Vikas Uppal’s life came to a tragic end on 30 June 2007. He passed away during an operation to remove a brain tumor in Delhi, India. Following his death, it’s believed that his body was either cremated or otherwise disposed of. There are also unverified and likely untrue rumors suggesting he might have been intentionally harmed or killed. Despite the controversies and unverified claims surrounding his height and life, Vikas Uppal remains a significant figure in discussions about the world’s tallest people and he deserves to make this list.
6. Édouard Beaupré (1881 – 1904)
Édouard Beaupré was born on January 9, 1881, in the small community of Willow Bunch in the then Northwest Territories of Canada. He hailed from a normal-sized family, with no apparent genetic history of extraordinary height.
As a child, Édouard exhibited normal growth patterns, but around the age of three, his growth accelerated remarkably. By the age of nine, he had reached six feet, and by the age of 17, he stood at a staggering 7 feet 1 inch (216 cm). His final recorded height was 8 feet 3 inches (251 cm), and he weighed about 400 pounds (181 kg).
Due to his impressive stature, Beaupré began displaying his strength at local fairs when he was in his late teens. He would perform feats like bending iron bars and lifting horses. These exhibitions led him to be discovered by traveling circuses and sideshows, and he joined the Barnum and Bailey Circus. There, Beaupré showcased his immense strength and height to audiences across North America.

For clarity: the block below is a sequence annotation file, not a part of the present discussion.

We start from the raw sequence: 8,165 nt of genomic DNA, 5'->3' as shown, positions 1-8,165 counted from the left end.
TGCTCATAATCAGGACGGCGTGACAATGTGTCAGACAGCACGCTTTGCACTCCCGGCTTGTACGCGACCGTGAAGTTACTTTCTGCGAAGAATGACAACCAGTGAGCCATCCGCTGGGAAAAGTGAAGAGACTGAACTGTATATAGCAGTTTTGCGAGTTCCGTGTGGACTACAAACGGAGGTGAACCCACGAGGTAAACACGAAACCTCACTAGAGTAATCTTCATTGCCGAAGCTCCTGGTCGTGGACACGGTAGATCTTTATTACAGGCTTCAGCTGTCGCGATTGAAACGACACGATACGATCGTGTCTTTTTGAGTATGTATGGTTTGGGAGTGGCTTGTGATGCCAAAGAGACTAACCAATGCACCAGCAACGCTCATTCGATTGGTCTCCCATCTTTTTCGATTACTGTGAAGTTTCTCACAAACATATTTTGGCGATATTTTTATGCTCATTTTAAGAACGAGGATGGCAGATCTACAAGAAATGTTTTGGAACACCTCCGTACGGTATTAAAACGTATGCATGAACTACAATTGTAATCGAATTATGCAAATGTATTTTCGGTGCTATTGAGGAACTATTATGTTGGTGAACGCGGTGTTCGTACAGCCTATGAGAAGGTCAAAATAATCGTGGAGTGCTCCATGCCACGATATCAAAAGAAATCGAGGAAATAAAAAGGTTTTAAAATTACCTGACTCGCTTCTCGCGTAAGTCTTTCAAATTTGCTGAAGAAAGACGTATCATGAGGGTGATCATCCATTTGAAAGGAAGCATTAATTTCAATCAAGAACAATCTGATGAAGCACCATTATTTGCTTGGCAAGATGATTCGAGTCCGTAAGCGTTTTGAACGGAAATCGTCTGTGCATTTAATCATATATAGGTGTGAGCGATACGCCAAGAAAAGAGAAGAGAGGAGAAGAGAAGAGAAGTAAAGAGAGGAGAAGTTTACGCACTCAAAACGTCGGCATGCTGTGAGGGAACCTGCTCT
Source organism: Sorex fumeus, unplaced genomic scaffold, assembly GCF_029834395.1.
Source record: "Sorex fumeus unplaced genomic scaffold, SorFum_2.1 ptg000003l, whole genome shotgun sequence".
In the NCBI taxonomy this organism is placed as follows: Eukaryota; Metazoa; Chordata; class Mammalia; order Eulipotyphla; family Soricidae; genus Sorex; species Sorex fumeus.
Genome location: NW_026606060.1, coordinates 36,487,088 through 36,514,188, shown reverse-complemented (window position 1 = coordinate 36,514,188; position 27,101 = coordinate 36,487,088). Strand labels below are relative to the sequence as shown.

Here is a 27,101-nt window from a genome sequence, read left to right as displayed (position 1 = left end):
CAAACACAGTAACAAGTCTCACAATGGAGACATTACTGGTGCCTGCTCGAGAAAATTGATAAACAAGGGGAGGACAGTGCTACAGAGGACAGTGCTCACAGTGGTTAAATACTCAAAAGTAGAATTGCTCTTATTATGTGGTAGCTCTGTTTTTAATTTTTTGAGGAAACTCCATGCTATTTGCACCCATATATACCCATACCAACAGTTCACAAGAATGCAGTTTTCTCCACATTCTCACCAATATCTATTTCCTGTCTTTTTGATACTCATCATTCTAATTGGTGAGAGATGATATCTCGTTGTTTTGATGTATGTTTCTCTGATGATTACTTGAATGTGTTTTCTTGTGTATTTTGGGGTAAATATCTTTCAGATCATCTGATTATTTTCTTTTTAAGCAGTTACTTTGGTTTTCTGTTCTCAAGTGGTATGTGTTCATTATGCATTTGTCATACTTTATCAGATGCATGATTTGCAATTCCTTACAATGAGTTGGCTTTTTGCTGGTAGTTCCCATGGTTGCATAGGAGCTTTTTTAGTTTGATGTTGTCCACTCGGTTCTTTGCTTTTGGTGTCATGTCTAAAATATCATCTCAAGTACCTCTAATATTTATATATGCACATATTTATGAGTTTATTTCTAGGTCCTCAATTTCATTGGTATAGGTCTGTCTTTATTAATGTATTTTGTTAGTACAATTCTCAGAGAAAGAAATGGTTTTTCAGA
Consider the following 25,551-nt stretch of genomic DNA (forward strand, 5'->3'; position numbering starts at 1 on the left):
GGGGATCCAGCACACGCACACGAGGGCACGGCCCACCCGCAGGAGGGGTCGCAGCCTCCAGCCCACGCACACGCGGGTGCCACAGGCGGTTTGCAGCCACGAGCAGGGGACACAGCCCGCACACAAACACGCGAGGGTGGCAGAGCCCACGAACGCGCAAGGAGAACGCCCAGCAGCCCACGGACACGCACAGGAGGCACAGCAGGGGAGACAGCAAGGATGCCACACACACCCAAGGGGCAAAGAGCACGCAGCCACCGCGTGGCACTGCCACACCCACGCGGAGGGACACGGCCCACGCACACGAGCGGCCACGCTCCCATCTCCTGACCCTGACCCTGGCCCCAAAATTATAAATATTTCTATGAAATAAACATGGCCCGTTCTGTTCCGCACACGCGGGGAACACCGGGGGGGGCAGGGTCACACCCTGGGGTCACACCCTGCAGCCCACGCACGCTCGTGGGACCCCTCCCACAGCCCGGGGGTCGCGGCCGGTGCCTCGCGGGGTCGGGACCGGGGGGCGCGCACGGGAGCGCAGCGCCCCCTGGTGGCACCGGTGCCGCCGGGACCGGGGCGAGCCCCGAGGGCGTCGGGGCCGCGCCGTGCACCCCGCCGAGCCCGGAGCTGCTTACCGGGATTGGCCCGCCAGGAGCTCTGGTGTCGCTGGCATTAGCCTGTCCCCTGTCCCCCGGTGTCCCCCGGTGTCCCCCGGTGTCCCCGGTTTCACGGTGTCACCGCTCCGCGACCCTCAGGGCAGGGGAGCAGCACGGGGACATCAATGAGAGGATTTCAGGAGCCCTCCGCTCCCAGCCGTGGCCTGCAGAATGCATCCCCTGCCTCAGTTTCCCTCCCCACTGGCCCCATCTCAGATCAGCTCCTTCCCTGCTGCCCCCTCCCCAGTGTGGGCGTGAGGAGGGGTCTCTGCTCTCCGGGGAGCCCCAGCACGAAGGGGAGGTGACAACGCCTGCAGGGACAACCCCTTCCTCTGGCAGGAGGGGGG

Like many people of such extreme height, Beaupré faced various health issues. His massive size strained his heart and other organs. As he grew older, he began experiencing joint pain, fatigue, and other health problems associated with gigantism.
His life was tragically cut short on July 3, 1904, while performing at the St. Louis World’s Fair. He was diagnosed with a pulmonary hemorrhage and passed away shortly after. He was just 23 years old.
But there’s more to his story
However, Édouard Beaupré’s story extends beyond his living years. Shortly after his untimely death, Beaupré’s body was paraded for public display and profit. First, his remains were embalmed and placed in a store on Broadway, near Market Street in St. Louis. This act was met with outrage, leading authorities to order its removal. Yet, the exploitation didn’t end there. The body surfaced again in East St. Louis for display.
Despite assurances from the circus manager that Beaupré would be buried in St. Louis, his remains were instead taken to Montréal. There, they were displayed in the Eden Museum’s lobby. Overwhelmed by the crowds, local authorities moved the remains to Bellerive Park. However, following the circus’s bankruptcy, his body was forgotten and left in a hangar, only to be discovered by playing children in 1907.
A doctor from Mansonville was summoned, and soon, Beaupré’s remains were transferred to the Anatomy department of the Montréal University for $25. Dr. Louis Napoléon Delorme undertook a procedure to mummify the body, preserving it in a glass shrine, sheltering it from the public’s prying eyes.
Nearly 66 years later, in the early 1970s, Ovila Lespérance, Beaupré’s nephew, decided to bring Beaupré’s body back to his hometown. However, the University refused, fearing further exploitation.
By 1975, the once-mighty giant’s body had shrunk to 7’1″ and weighed a mere 75 lbs., a stark contrast to the 375 lbs. he weighed at his death.